In less than a year, their "backyard barbecue" has grown to a 50-person ticketed affair, with some of the greatest pitmasters in Austin taking turns as chef. In addition to LeRoy, John Lewis of La Barbecue, Tom Micklethwait of Micklethwait Craft Meats and Miguel Vidal of Valentina's Tex Mex BBQ, have all played host, using the opportunity not to serve up their usual famed fare, but to experiment. "We'll tell whoever is cooking to do whatever [they] want to do, just add smoke to it somehow," says Gross.

Coupled with the festive atmosphere, communal tables, white linens and artful place settings, it's the Austin Barbecue Society's willingness (and emphasis on) experimenting that makes it so special. "You go to every single barbecue restaurant, every single backyard barbecue and everyone has the ribs, the potato salad, the chicken. One of the first things I said to Matt was, 'I want to try out different things.'"

That "try anything" attitude has led to some very unique — and tasty — dishes including: smoked black pepper ice cream from Lewis, fideo beef tenderloin from Vidal, a "very impressive" charcuterie plate from Micklethwait, and smoked saag paneer from LeRoy's first Indian-inspired dinner.

For those of us whom the term "barbecue" still conjures up images of our dad in front of a Weber, all this fuss about barbecue can be surprising. But, during the last few years, the spotlight on this American classic has bred a new understanding of barbecue as art, the fusion of time, skill, science and passion — something that Gross says Texans have always had.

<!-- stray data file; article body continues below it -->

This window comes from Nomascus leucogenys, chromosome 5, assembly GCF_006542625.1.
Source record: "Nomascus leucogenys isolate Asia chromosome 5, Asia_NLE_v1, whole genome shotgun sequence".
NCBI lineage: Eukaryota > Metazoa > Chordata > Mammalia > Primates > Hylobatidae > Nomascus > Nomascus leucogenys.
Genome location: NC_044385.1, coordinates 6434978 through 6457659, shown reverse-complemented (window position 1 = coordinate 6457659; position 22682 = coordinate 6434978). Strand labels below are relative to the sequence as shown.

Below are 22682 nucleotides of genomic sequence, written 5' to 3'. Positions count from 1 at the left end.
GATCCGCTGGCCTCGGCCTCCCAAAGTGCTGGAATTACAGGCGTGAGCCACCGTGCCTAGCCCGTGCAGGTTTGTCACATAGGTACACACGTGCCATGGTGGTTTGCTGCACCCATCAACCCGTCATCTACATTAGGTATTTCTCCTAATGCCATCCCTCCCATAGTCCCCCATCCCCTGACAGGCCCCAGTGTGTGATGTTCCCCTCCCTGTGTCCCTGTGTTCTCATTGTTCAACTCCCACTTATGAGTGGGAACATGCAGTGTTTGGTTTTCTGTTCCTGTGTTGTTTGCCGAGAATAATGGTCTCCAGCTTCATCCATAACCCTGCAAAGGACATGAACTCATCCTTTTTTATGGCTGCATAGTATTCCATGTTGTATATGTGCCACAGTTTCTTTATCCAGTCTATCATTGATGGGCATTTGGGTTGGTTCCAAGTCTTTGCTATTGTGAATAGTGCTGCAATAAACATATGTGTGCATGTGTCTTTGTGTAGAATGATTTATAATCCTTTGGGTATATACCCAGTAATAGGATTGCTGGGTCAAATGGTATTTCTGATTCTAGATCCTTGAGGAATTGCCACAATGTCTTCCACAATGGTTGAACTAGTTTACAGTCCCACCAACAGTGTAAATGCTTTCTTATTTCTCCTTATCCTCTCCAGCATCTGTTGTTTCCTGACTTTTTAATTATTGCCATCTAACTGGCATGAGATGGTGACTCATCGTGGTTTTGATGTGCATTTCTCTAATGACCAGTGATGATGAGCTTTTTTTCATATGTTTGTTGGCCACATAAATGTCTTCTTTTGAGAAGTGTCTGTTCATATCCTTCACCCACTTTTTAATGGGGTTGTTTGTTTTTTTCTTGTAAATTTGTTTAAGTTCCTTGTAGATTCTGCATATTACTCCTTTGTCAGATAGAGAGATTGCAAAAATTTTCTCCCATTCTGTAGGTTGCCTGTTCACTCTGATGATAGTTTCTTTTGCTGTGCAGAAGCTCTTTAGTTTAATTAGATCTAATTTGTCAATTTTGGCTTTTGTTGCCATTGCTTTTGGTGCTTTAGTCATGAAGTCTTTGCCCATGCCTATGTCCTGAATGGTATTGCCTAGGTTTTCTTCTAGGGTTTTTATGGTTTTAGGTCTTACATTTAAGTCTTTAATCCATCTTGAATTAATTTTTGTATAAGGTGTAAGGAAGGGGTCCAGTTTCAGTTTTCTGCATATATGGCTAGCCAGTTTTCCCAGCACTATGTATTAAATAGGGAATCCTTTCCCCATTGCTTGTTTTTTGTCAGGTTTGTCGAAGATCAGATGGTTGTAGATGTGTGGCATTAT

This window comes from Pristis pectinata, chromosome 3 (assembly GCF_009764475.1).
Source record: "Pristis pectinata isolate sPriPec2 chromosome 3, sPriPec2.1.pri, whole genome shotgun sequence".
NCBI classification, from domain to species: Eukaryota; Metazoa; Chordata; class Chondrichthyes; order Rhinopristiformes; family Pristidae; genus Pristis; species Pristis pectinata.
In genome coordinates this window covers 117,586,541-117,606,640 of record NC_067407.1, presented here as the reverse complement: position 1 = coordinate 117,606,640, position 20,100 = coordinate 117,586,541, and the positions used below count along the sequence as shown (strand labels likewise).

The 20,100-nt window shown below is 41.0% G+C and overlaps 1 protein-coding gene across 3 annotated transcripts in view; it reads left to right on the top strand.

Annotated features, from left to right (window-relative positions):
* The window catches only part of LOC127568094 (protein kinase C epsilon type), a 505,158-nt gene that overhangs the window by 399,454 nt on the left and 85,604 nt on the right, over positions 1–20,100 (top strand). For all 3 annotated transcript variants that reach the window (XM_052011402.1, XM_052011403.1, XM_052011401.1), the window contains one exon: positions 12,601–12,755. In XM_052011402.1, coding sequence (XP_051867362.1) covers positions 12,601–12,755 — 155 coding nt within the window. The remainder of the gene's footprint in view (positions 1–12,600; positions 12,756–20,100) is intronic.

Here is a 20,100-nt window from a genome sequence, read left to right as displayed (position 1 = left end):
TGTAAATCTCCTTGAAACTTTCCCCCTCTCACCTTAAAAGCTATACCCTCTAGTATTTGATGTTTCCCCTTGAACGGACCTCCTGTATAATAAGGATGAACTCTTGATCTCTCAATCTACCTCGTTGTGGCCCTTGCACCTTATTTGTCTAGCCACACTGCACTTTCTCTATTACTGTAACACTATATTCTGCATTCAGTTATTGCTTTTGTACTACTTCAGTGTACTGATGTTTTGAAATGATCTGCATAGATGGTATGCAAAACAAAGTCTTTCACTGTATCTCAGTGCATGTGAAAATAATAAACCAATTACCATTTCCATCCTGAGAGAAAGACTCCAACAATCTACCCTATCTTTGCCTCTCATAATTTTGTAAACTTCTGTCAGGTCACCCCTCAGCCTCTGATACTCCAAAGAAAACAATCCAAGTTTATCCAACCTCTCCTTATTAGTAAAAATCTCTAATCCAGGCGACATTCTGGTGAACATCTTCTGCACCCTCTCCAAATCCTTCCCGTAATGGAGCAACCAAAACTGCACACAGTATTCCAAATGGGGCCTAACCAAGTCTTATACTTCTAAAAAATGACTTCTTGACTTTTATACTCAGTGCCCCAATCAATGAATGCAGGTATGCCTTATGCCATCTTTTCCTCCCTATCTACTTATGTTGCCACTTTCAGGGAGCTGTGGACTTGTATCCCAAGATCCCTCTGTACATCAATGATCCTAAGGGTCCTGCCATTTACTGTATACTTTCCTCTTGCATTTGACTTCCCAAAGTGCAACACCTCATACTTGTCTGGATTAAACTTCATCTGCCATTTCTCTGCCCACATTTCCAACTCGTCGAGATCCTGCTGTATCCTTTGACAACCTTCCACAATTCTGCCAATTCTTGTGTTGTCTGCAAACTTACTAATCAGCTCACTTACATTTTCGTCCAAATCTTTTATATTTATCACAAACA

"I think there has always been a cultural respect for barbecue, particularly in Texas. Everybody loves [it]." says Gross. "We have different definitions for [what makes] great barbecue, but the Texas definition is correct," he adds, laughing.  

 Like the pitmasters and restaurateurs who have elevated barbecue as a cuisine, the Austin Barbecue Society is elevating the experience of barbecue. 

Like the pitmasters and restaurateurs who have elevated barbecue as a cuisine, the Austin Barbecue Society is elevating the experience of barbecue. "We could put any of the dishes on a paper plate, and they would still be incredible, but there's something lost in presentation," explains Gross. "There are other things to your experience when you eat that's more than just the food. That kind of detail doesn't go unnoticed."

It's the cultivated experience that has turned this meet-up into a hot commodity. Though ticket prices change according to the dinner, tickets to the most recent Cinco de Mayo celebration were $40 and featured a five-course meal by Vidal. Bringing drinks to the decidedly adult affair is highly encouraged, though the founders are quick to note that people should only bring things they love or have recently discovered and want to share with others.

Sharing and discovery (oh, and barbecue) are the heart of the Austin Barbecue Society. LeRoy and Gross have crafted an anything goes attitude that allows for experimentation and creativity. "It's a sense of community, fostering a real community of people who live and cook barbecue," says LeRoy. "And they love it the most. They devote their lives to it."

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To join the mailing list and receive information on the next event, head to the Austin Barbecue Society website.